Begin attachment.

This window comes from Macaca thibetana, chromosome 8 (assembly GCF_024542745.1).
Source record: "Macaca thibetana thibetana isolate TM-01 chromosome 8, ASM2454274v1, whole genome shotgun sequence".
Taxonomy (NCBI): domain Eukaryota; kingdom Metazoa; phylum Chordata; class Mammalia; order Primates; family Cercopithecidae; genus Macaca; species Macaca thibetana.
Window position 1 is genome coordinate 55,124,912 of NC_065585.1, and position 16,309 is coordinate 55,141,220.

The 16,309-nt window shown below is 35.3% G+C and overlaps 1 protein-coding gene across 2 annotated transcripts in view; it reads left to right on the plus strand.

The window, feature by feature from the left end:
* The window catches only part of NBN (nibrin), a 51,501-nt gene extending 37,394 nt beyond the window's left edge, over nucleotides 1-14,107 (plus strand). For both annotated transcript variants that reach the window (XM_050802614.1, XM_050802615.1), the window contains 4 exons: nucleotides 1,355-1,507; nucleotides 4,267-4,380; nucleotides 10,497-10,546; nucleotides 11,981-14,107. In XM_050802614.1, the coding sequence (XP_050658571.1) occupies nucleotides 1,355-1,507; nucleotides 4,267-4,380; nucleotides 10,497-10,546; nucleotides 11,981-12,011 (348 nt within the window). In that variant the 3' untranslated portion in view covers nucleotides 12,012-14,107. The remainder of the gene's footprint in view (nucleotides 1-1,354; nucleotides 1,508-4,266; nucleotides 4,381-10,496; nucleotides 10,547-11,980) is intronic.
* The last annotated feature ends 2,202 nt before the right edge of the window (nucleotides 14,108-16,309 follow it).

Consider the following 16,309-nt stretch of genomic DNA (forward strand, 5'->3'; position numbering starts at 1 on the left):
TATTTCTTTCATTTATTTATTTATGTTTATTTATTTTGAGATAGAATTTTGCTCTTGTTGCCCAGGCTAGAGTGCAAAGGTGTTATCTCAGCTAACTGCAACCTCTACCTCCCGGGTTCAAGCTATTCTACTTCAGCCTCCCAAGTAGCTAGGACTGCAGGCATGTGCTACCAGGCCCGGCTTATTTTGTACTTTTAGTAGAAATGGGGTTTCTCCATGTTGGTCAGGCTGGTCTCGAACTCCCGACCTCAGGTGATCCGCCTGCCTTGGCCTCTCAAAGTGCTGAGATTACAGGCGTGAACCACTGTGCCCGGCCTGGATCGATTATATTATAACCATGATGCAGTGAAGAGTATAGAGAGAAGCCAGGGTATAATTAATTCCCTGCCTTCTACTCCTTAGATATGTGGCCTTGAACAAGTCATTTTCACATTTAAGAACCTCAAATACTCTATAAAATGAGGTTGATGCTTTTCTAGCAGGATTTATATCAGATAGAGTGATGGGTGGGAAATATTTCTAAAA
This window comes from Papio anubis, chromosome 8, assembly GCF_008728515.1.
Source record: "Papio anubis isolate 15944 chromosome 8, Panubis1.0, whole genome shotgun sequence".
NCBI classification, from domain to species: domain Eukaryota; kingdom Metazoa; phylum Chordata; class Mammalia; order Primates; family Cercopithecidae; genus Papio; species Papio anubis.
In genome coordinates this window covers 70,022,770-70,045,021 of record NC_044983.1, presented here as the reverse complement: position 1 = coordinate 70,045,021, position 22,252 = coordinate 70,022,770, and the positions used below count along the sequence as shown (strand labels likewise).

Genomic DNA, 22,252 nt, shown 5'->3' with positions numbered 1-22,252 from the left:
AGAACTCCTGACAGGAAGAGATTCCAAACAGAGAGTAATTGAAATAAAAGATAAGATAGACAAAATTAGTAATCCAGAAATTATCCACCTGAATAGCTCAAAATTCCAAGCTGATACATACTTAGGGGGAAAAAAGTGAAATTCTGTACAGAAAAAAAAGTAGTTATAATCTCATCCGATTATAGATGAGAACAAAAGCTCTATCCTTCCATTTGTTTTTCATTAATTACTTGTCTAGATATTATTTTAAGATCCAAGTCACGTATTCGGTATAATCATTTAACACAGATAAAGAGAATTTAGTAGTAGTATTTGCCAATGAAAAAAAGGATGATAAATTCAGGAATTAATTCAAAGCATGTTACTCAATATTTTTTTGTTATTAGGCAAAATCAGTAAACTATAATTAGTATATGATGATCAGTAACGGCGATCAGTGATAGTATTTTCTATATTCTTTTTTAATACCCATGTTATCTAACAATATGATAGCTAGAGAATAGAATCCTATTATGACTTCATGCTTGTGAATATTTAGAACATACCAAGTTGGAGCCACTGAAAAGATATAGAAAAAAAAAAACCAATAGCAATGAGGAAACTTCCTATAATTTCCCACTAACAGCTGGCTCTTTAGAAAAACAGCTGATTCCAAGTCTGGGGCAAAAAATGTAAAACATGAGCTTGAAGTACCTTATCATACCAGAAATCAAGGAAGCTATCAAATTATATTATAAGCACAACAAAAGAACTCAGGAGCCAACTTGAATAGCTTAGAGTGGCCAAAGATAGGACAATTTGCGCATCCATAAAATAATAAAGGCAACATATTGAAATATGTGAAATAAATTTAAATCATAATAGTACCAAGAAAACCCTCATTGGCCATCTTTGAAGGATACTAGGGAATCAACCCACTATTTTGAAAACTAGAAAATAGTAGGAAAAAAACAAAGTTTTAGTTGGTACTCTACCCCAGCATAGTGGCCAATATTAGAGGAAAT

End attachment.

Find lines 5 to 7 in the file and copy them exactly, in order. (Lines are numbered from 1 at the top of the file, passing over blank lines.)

The 16,309-nt window shown below is 35.3% G+C and overlaps 1 protein-coding gene across 2 annotated transcripts in view; it reads left to right on the plus strand.

The window, feature by feature from the left end:
* The window catches only part of NBN (nibrin), a 51,501-nt gene extending 37,394 nt beyond the window's left edge, over nucleotides 1-14,107 (plus strand). For both annotated transcript variants that reach the window (XM_050802614.1, XM_050802615.1), the window contains 4 exons: nucleotides 1,355-1,507; nucleotides 4,267-4,380; nucleotides 10,497-10,546; nucleotides 11,981-14,107. In XM_050802614.1, the coding sequence (XP_050658571.1) occupies nucleotides 1,355-1,507; nucleotides 4,267-4,380; nucleotides 10,497-10,546; nucleotides 11,981-12,011 (348 nt within the window). In that variant the 3' untranslated portion in view covers nucleotides 12,012-14,107. The remainder of the gene's footprint in view (nucleotides 1-1,354; nucleotides 1,508-4,266; nucleotides 4,381-10,496; nucleotides 10,547-11,980) is intronic.